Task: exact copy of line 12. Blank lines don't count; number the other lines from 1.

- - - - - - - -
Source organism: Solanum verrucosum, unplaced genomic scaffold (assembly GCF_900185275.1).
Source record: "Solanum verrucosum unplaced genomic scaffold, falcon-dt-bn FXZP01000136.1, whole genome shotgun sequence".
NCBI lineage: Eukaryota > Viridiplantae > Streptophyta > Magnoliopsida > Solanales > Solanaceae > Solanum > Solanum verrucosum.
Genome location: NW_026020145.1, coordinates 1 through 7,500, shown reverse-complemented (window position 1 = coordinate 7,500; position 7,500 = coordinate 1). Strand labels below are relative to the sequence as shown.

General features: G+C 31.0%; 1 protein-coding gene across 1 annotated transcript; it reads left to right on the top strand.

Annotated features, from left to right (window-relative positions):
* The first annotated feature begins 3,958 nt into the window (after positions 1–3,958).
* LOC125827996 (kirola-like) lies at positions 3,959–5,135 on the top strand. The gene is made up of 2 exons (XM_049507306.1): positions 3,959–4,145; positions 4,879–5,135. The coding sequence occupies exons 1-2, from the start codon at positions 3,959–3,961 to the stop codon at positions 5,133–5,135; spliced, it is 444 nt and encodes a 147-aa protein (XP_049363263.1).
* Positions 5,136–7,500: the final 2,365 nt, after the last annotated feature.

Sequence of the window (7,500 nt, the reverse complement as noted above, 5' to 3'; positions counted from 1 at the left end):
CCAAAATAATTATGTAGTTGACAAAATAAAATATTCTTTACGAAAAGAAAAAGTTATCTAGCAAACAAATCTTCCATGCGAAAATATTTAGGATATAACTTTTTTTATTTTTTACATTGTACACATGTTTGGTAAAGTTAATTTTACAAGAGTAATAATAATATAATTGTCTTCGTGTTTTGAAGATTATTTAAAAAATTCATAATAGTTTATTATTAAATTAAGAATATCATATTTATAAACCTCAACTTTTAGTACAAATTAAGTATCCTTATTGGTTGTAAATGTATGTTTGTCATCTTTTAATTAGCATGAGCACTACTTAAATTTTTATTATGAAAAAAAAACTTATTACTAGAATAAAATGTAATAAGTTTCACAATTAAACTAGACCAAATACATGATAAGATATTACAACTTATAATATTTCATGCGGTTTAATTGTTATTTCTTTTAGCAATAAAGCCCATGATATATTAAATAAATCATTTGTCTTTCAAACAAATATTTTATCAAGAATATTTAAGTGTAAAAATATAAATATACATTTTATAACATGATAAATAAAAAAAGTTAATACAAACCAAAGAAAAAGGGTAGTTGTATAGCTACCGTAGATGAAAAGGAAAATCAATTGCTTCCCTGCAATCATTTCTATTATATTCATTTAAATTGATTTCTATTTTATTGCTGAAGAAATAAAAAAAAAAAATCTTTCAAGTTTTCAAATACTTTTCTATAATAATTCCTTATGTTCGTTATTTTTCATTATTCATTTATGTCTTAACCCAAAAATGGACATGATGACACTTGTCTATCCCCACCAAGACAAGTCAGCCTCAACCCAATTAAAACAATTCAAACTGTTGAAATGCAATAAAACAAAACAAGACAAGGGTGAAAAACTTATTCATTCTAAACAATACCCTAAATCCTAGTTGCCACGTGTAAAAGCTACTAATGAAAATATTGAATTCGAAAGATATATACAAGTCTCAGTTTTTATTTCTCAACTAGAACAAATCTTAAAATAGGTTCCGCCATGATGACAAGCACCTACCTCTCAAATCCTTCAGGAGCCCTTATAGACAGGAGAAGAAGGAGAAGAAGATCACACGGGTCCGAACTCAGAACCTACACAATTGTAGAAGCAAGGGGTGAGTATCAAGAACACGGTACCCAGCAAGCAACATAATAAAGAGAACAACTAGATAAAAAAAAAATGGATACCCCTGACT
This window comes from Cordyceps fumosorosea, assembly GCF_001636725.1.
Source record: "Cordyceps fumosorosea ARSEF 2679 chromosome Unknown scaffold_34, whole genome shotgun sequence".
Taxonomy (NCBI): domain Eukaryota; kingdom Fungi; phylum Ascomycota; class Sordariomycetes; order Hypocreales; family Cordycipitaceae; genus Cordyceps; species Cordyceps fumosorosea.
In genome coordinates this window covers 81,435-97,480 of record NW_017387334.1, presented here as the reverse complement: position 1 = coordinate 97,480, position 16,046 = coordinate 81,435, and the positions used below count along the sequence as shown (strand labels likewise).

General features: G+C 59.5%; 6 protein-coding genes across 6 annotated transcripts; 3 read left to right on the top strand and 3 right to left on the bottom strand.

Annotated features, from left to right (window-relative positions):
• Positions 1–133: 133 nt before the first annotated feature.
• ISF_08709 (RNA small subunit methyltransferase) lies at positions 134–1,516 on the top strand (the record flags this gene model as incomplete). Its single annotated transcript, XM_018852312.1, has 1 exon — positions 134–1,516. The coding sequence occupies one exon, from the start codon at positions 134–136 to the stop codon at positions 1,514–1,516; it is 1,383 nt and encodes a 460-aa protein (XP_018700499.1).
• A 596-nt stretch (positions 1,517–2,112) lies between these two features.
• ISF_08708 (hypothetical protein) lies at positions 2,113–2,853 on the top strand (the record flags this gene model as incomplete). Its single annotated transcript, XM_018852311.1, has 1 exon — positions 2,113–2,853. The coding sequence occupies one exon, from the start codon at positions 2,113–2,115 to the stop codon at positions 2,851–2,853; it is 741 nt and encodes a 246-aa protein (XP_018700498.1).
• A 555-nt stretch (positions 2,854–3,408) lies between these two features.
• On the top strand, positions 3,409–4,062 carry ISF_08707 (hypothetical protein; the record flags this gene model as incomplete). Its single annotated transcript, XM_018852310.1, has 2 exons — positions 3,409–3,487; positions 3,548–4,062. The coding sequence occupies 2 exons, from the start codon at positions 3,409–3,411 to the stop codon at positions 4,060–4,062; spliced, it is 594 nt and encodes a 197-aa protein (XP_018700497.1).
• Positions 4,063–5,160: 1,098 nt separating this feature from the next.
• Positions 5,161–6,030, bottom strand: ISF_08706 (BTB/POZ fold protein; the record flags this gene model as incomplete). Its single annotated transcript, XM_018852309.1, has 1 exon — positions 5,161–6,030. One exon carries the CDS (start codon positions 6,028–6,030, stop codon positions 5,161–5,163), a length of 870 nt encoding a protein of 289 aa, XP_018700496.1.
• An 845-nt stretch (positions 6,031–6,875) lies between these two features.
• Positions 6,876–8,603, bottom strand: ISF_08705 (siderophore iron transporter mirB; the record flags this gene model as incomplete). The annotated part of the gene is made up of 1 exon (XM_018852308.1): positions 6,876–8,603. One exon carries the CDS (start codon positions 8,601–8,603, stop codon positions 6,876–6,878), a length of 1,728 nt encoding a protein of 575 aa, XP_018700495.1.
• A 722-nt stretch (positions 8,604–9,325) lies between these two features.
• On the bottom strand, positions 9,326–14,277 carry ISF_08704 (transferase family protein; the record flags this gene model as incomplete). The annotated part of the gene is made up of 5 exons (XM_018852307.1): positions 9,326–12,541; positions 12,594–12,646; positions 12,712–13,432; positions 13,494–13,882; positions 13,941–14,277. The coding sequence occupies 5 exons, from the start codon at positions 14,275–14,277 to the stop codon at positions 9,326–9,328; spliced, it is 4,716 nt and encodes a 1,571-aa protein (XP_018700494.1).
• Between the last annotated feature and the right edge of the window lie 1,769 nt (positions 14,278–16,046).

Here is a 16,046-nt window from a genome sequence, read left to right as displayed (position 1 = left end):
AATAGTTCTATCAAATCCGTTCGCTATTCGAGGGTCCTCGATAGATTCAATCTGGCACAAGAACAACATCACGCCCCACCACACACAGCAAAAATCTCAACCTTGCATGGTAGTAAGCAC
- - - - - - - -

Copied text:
This window comes from Cordyceps fumosorosea, assembly GCF_001636725.1.